Okay, we’ve covered all the seven principles, and I am going to stop showing my screen now, and I am going to come back on camera so that you guys can see me. Hi. Whoops, that’s not what I wanted to do. Let’s see. I’m going to open Q&A, and I’m going to open chat and see how I can help. Let me see. Hopefully, I didn’t miss any questions. I saw there was a lot of chat going on. Wasn’t four missing? I think I missed … I think it was just the numbering that I missed. Sorry about that. Okay. No, there’s no mustard shortage in Israel, guys. Don’t worry. There’s two people here [inaudible 00:42:19] asking me. No, there’s none.
Okay. Do you guys have any questions about any of the principles, of using them specifically in your emails, in your landing pages, in your websites? I think that, at the end of the day, you don’t have to constantly be thinking, “Wait. Am I using all seven principles? Is it all tied together?” It’s very hard to think that way, but one thing that you can do that is very helpful is simply reach out to or look at one of your pages. Let’s say you’re looking at your About page and you’re trying to figure out if you could optimize it with one of these principles. Read it, go over it, and see, “Okay, can I introduce liking in here? Can I introduce social proof in here? What other options, what other principles can I add into my About page or into my pricing plan that will help with increasing conversions?” because you’re using these persuasive principles.
Oh, that’s cool. Craig says that he feels the unity principle right here. I do too. Group of optimizers.
Applying Social Proof to Boost Conversions
Gabrielle says, “You mentioned social proof and showed some examples of applying it, but how shouldn’t it apply?” I guess the biggest thing, and it think I mentioned this while I was talking about, is that, to me, with social proof, I wouldn’t use it to just self praise because when you’re just talking about yourself and how amazing you are … When you look at social proof, you will notice that most companies are just saying … just have quotes about, “Wow, this company is amazing,” or, “This company is a lifesaver,” but there’s nothing concrete. I think that actually does serve as pointless air on your website, which you could use that space better.
When you’re using social proof, it really is important that it has that sense of really addressing a specific challenge or roadblock or problem that you have come across that you know that people are really worried about, because you can say that you’re trustworthy as much as you want, but if you have someone that says, “I was really worried when I got started about privacy or whatever, but it turns out this company is so trustworthy. I’m so happy with it. I would never switch over,” that is so much better than you talking about yourself and saying that you’re trustworthy.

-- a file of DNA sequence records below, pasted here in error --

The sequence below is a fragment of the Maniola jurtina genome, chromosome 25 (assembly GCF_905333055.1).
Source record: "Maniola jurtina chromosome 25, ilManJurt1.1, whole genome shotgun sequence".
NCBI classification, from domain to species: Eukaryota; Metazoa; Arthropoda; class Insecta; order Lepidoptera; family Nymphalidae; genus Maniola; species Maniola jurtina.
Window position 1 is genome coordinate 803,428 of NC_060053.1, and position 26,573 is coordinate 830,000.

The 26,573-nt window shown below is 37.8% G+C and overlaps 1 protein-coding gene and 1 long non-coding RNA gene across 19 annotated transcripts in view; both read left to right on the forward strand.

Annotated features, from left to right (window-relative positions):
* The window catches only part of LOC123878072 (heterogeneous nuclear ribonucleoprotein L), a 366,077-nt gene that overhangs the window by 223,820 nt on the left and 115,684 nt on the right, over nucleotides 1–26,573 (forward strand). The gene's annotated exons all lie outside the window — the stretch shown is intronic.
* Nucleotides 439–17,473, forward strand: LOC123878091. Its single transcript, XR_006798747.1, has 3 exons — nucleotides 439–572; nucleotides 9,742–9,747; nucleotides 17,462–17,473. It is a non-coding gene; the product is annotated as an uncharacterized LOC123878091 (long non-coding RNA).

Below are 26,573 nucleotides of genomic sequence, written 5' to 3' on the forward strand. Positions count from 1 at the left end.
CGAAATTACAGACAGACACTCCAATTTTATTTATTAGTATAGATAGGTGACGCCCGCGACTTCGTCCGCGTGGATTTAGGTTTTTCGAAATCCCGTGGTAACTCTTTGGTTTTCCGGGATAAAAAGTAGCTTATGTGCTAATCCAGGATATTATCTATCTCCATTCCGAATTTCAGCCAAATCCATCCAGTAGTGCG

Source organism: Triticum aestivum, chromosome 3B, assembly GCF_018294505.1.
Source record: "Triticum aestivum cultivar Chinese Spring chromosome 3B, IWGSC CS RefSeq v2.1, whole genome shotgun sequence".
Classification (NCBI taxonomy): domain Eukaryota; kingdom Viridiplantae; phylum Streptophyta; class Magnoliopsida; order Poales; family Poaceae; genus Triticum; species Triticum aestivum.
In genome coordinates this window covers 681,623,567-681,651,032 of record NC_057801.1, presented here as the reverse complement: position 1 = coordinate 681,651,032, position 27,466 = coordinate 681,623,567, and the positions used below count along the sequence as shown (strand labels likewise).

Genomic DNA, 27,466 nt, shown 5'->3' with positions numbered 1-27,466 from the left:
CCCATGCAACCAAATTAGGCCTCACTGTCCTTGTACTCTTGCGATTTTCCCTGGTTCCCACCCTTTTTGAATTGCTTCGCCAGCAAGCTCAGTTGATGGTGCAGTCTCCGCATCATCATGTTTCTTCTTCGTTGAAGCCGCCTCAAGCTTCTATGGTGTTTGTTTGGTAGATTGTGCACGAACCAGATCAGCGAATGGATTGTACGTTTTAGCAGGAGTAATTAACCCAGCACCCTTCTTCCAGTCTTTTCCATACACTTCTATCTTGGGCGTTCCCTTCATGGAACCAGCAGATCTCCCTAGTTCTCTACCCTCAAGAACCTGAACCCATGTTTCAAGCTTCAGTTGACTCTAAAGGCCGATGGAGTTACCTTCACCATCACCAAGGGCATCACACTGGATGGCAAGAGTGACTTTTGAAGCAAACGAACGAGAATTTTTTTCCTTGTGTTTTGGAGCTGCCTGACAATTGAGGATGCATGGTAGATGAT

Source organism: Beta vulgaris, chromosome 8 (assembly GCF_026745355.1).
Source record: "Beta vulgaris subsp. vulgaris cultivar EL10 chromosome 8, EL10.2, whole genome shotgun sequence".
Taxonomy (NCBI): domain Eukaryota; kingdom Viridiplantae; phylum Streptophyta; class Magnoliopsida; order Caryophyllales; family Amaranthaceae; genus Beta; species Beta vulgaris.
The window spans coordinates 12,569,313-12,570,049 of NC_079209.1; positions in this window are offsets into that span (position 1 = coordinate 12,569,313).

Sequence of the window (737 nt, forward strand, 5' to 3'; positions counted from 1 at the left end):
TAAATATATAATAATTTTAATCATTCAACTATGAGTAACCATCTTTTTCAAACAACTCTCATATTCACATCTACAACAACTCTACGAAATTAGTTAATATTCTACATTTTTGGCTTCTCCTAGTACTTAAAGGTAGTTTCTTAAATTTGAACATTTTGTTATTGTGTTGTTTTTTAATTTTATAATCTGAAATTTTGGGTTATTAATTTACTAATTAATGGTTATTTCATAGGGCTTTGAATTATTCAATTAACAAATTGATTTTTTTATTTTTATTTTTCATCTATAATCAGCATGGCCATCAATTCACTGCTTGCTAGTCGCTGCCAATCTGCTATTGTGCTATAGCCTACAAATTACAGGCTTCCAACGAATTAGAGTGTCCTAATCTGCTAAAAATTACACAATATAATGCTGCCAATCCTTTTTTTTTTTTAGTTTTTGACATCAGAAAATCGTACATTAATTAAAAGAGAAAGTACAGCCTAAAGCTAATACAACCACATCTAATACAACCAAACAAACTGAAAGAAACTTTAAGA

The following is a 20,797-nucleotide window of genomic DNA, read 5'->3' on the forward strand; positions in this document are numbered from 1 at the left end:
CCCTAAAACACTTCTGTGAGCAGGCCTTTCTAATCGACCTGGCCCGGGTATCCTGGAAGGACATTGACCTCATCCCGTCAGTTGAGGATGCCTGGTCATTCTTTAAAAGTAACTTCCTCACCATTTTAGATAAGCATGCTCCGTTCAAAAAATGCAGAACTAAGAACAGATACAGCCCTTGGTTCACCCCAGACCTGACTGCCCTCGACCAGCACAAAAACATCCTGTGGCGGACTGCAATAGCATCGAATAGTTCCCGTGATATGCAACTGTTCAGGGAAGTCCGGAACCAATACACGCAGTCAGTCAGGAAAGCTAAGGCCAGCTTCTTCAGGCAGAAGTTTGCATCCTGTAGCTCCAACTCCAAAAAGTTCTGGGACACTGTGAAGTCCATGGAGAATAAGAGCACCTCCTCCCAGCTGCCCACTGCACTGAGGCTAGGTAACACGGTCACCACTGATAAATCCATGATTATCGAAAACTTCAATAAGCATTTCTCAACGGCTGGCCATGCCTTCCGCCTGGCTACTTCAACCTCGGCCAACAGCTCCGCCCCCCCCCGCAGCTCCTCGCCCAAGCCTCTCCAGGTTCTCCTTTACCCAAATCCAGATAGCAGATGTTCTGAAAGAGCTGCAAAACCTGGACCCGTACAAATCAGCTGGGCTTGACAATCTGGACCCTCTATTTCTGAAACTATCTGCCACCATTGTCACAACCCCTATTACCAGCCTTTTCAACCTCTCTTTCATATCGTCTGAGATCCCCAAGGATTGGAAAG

Todd says, “Could exclusivity be helpful for a local media email newsletter?” Yes. I mean I guess you could leverage it as the fact that it’s local and using that group of it’s exclusive, it’s only for the local stuff, but I’d need to know a bit more of that in order to really understand it.
Wait. Some of you guys are sending messages in the chat just to panelists, so we’re the only ones who can see them, which is fine, but if you want everyone to see them, then make sure that it says, “To all panelists and attendees.”
Let me see. Okay. “Do you have a form or template for your cuts to …” oh, customers, sorry, “to fill out to ensure you get proper social proof from them or just hope or cope with them somehow?” No. Here’s the thing. What we do is we’ll do the surveys on our customers, so we’ll do survey customers, prospect surveys, so on the visitors, for visitors on their website. We’ll do polls on the website. We’ll do competitor analysis, all this good stuff that we spoke about in the past few weeks, and then we start pulling out those biggest pains. We’ll see, oh, the top three pains or the top three challenges people mention that were really problematic before they signed up, before they enrolled, before they bought a product were these.
Now I’m going to send a list to my client saying, “These are the three roadblocks, the challenges that I want to address in social proof. Do you have testimonials that talk about these specific challenges?” Or even better, you use the surveys from customers who said, “Well, my biggest challenge was that I was really worried about the onboarding process,” and then later on in the survey they say, “The customer success team is amazing, and I was so pleasantly surprised about how helpful they were throughout the entire onboarding process.” You use that as the testimonial.